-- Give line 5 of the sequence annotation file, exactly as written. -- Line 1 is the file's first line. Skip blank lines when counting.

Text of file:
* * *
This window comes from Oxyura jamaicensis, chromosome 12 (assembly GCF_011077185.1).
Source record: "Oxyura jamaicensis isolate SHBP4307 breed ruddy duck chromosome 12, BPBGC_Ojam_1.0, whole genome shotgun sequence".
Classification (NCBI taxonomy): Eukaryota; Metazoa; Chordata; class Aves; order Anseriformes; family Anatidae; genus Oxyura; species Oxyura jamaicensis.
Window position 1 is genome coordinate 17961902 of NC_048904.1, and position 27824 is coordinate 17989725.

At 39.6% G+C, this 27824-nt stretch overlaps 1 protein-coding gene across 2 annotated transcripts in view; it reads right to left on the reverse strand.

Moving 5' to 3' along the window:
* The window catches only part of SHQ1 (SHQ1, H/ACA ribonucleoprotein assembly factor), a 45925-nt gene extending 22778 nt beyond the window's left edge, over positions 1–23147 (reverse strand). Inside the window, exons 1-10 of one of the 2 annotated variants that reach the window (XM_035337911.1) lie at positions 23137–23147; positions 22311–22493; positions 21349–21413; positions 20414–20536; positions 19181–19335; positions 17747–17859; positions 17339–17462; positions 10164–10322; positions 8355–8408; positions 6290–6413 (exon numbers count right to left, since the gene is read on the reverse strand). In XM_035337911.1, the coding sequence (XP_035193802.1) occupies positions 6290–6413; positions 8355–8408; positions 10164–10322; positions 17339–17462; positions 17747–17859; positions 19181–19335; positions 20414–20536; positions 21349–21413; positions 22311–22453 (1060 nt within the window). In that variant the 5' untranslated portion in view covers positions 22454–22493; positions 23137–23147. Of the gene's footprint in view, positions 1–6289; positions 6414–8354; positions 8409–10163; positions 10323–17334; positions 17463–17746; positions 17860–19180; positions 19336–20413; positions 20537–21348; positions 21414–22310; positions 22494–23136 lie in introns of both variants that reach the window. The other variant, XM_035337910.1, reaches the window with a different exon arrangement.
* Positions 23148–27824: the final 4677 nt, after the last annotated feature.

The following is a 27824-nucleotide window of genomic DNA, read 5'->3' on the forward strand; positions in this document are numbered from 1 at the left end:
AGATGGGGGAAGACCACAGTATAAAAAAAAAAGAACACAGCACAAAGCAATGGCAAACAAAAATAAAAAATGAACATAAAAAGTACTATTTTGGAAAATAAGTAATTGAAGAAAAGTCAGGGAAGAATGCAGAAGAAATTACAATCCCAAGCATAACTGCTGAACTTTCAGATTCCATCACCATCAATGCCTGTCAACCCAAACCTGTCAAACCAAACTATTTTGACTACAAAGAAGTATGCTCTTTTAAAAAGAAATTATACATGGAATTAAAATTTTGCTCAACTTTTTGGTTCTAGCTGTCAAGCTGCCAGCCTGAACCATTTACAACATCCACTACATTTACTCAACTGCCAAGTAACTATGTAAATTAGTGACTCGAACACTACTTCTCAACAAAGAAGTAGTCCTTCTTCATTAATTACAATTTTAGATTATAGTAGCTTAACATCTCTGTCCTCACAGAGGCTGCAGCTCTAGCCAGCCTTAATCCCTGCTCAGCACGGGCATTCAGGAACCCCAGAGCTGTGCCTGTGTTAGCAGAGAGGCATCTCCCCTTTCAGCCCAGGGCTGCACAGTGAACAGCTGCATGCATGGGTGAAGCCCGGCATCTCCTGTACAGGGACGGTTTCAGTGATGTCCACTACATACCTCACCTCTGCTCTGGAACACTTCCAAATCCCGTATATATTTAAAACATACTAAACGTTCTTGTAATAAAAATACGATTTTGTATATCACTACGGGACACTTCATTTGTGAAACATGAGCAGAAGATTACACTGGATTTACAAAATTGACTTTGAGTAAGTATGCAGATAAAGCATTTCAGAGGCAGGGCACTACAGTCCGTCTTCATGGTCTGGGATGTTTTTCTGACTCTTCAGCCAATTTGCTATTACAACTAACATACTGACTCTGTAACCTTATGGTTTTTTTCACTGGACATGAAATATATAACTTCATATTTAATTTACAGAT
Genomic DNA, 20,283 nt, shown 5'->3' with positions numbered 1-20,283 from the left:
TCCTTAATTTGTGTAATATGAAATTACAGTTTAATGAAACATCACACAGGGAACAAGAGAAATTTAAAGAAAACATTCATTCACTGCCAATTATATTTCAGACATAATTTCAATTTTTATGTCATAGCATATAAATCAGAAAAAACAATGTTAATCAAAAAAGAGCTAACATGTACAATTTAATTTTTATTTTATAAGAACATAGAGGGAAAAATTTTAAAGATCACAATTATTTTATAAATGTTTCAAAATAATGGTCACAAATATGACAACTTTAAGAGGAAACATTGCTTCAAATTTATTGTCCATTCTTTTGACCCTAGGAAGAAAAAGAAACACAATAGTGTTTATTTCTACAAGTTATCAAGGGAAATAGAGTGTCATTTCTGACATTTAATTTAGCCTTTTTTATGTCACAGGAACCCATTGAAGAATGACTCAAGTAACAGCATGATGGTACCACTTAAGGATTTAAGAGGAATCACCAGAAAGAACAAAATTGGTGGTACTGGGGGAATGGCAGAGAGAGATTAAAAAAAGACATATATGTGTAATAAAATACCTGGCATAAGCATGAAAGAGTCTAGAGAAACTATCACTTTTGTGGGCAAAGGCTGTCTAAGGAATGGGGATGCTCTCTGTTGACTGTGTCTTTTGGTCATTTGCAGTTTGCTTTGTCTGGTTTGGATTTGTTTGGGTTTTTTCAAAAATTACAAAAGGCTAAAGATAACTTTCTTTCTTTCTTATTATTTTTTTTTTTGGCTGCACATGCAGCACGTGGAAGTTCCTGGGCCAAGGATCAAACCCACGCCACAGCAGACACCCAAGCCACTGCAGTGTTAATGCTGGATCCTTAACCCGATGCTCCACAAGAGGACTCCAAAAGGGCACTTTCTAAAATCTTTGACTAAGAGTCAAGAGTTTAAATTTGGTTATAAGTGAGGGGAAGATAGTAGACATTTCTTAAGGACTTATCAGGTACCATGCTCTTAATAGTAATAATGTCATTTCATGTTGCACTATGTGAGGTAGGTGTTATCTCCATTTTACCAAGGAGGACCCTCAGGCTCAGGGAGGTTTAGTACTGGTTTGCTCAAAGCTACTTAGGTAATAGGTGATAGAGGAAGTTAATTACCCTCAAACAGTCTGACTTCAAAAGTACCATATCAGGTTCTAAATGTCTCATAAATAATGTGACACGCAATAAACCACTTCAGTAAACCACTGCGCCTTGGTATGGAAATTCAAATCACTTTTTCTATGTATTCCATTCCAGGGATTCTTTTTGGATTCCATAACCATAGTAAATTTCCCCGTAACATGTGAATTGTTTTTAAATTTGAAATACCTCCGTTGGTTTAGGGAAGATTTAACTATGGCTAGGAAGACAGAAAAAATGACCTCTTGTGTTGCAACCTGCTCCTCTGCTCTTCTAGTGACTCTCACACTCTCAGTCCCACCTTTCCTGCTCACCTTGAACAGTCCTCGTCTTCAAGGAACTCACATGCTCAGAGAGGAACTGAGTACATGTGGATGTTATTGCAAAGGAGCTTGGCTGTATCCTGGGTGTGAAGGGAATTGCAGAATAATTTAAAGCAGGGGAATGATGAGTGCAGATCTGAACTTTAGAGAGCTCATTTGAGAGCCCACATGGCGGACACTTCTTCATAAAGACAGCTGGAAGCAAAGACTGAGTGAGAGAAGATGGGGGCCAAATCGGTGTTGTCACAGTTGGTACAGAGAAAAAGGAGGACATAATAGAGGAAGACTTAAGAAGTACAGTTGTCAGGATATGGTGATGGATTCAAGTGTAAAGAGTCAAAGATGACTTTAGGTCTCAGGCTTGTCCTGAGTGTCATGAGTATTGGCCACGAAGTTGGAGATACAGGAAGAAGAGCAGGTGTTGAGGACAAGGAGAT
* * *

At 39.6% G+C, this 27824-nt stretch overlaps 1 protein-coding gene across 2 annotated transcripts in view; it reads right to left on the reverse strand.